Terrabyte is officially described as a "unique celebration of nature, technology, and art". Translation: A great evening in the Los Angeles Arboretum out on the green listening to live electronic music and viewing visuals on huge screens. All ages are welcome; it’s a $10 donation to get in and all proceeds go to the Arboretum preservation fund. There’s a bar for those 21 and up and a lot of exhibits to check out. An architecture school builds this massive array of projection surfaces that stand about 30 ft. tall to fire the visuals on to; it’s a pretty amazing sight. Needless to say, it’s a great time and well worth the ticket price. If you missed the past 2 years, now’s the time to make it out, this will be the best one yet.
Date: September 14, 2008
Location: L.A. County Arboretum & Botanical Gardens
Entry: $10 Donation
ALL AGES SHOW
See you out there!
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Here’s an incredible video of Elliott Smith apparently recording Angeles live in a living room. Amazing that they’re getting such great sound from one mic picking up both the guitar and the vocals. I use 3 mics just to capture one acoustic guitar, which might be overkill. I have been experimenting with mic’ing drums using just one condenser room mic placed at a good distance and a dynamic on the bottom of the snare only with decent results. (thanks to Dusty Brown for that technique)
Couple Flickr shots from the MOMI show in Chicago last Saturday. Top two are from Whateverland and the bottom one is from Mark Wisniowski. That’s Dusty Brown on the left in the duo shots, if you haven’t checked out his music yet, get on it! Sent in Via Anthony Ciannamea.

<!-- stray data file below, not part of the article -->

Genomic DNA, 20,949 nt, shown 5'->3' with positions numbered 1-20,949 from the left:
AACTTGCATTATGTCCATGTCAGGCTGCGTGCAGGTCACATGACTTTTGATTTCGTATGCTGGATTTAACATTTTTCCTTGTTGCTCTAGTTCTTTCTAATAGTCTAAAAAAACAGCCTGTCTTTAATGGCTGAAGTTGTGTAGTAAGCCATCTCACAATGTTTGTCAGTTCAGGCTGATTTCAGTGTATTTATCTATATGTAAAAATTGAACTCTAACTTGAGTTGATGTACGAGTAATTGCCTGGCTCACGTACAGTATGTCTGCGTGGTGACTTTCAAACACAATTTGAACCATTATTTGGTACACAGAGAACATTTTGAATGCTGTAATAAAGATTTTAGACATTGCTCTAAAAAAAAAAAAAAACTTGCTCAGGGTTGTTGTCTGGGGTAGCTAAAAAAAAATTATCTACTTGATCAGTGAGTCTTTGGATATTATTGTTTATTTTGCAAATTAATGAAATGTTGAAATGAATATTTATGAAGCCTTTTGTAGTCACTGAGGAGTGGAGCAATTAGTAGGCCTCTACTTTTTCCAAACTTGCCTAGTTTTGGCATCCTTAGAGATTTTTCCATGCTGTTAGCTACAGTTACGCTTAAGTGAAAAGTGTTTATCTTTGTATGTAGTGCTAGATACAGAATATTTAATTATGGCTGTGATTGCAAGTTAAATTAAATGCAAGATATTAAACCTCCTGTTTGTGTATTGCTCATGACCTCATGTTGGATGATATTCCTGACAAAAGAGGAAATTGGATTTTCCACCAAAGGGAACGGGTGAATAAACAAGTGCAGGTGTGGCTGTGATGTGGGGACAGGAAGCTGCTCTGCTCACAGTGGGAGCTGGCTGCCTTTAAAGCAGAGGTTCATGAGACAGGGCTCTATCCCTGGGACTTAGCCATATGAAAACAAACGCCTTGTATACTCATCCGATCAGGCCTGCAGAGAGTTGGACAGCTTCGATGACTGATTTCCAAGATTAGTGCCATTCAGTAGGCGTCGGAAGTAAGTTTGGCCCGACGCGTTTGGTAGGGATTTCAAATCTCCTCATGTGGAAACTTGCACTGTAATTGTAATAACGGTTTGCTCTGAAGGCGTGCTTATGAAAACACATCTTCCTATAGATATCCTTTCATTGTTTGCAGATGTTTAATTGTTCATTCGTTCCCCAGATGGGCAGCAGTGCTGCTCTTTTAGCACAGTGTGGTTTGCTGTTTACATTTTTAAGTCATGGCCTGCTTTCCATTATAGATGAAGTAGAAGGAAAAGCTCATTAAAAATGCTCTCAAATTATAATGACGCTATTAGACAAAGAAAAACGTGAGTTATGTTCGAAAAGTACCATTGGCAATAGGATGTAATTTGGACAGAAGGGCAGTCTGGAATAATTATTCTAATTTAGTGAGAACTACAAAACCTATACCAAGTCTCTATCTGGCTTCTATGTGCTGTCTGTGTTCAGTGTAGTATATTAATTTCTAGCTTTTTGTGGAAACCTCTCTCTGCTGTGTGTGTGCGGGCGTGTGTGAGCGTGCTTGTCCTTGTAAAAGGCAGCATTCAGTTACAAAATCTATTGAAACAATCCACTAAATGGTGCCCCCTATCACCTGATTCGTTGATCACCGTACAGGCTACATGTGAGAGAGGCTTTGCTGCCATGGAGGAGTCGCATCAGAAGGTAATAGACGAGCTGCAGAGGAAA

I know this falls a little outside the normal scope of this blog but it’s Friday and this was too good to pass up. The Parrot ARDrone is being billed as the “First iPhone-Controlled Quadricopter Drone”. There’s no need to go much further than that for me, but add a camera to the helicopter and camera-view mode to the iPhone and I’m sold. The most amazing part of it all is the craft’s ability to right itself automatically using it’s built-in array of sensors (not to mention the potential for augmented reality applications given the manufacturer’s third-party development scheme) . It’s not out yet — the site says “coming in 2010” — and no word on pricing but I can’t imagine it will be very cheap. I think I’d be willing to splurge on something like this as long as it was cheaper than the iPhone itself. For more info check out this hands-on test of the ARDrone.
While the Quadricopter and it’s iPhone interfacing abilities are pretty incredible, I wish they had made an airplane version (although not sure the WiFi range would be sufficient for that), small R/C helicopters seem like they’re mostly for bothering dogs and tooling around your living room, not really as suited toward outdoor flight as the video suggests. When I worked at BKWLD with Dusty we got a couple of R/C planes and would fly them at lunch in the open spaces of Roseville. I loved those things, I don’t know why but R/C never seems to get old, I think I was about as excited every time I took that thing out as I was the first time I got an R/C car for Christmas. Since I moved to San Francisco I haven’t been using it; I think it’s in a closet somewhere. I bet the batteries are shot but I might get some new ones and take it for a spin at the park this weekend.